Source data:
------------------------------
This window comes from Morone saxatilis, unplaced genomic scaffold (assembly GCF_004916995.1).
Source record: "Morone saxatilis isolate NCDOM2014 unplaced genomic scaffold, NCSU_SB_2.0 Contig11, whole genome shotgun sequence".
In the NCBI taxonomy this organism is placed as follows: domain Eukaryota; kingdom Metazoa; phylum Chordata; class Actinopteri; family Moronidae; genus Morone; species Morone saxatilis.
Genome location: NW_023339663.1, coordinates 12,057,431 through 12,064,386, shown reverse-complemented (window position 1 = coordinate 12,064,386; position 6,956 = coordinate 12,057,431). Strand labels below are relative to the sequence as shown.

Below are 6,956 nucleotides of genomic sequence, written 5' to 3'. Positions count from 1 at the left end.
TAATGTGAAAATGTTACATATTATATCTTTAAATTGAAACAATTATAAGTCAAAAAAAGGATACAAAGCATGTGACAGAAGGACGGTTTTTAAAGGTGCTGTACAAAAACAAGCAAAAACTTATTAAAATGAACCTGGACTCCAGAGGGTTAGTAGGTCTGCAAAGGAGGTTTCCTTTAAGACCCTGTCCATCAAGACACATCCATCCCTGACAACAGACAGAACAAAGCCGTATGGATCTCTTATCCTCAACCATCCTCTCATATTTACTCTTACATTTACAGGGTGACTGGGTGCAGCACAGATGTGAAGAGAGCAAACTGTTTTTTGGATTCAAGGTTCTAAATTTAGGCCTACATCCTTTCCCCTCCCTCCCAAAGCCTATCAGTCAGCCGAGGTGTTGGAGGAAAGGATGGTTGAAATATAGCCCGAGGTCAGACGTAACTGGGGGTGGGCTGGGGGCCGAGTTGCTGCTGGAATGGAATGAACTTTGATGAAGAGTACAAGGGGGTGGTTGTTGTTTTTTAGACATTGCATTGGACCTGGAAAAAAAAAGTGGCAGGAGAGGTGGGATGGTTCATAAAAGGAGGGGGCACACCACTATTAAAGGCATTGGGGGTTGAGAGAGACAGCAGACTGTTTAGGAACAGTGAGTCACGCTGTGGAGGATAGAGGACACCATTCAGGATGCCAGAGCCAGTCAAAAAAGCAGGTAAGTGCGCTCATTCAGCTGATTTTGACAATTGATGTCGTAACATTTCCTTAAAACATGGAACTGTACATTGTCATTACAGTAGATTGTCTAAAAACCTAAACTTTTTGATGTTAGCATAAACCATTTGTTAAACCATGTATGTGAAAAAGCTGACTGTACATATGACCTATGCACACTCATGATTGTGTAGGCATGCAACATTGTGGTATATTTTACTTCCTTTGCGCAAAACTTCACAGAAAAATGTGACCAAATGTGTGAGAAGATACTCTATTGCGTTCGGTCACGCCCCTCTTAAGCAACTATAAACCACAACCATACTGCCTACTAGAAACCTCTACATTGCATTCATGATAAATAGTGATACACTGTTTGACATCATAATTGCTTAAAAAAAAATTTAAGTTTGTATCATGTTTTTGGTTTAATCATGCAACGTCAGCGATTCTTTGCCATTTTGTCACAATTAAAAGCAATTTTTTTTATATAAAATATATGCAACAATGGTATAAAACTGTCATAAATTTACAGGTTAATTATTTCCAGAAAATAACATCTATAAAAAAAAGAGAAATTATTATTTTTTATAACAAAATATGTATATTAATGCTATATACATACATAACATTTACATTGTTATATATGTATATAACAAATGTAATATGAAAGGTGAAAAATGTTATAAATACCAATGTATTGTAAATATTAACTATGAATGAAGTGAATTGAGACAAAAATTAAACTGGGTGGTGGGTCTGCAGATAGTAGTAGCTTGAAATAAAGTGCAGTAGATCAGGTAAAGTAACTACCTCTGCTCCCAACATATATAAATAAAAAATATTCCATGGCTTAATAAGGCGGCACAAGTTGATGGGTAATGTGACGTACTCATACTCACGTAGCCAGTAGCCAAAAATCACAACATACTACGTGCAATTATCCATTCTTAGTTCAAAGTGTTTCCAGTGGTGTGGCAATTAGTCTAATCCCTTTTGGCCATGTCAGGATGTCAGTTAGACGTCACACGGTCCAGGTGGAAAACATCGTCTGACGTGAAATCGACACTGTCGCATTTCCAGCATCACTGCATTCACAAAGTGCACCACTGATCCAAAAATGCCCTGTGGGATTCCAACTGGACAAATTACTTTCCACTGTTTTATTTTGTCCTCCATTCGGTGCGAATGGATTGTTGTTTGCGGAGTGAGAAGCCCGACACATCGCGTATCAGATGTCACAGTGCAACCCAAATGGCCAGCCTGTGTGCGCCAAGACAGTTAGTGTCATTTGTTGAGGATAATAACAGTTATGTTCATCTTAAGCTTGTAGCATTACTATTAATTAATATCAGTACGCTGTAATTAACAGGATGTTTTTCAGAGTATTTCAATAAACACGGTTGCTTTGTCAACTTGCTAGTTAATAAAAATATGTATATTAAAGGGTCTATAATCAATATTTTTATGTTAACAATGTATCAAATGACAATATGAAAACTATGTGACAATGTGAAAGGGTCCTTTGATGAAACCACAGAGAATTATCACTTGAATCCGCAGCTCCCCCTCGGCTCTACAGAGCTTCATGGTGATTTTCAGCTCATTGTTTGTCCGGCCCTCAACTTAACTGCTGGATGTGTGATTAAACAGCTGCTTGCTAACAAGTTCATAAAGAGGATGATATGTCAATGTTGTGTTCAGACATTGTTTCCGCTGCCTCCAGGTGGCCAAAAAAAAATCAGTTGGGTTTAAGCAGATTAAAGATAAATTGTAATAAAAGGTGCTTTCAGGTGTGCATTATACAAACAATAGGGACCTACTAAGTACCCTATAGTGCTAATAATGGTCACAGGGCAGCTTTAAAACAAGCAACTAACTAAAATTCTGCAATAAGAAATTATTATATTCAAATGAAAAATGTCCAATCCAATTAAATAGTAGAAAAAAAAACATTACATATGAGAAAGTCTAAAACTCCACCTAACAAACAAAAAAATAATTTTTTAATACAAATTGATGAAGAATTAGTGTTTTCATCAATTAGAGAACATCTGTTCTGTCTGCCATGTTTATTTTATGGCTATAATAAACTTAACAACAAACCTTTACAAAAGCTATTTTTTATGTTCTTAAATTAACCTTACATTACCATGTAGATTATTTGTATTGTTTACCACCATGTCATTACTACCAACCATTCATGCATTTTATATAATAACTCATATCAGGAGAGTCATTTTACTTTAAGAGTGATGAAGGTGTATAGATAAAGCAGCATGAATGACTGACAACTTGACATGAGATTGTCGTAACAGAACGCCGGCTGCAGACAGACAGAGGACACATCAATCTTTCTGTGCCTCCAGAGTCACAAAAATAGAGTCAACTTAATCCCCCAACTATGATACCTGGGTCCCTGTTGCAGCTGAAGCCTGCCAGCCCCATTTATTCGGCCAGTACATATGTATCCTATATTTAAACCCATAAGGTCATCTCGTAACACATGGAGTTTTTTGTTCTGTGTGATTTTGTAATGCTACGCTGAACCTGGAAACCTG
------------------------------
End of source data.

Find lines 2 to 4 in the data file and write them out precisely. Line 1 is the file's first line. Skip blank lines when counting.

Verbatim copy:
Source record: "Morone saxatilis isolate NCDOM2014 unplaced genomic scaffold, NCSU_SB_2.0 Contig11, whole genome shotgun sequence".
In the NCBI taxonomy this organism is placed as follows: domain Eukaryota; kingdom Metazoa; phylum Chordata; class Actinopteri; family Moronidae; genus Morone; species Morone saxatilis.
Genome location: NW_023339663.1, coordinates 12,057,431 through 12,064,386, shown reverse-complemented (window position 1 = coordinate 12,064,386; position 6,956 = coordinate 12,057,431). Strand labels below are relative to the sequence as shown.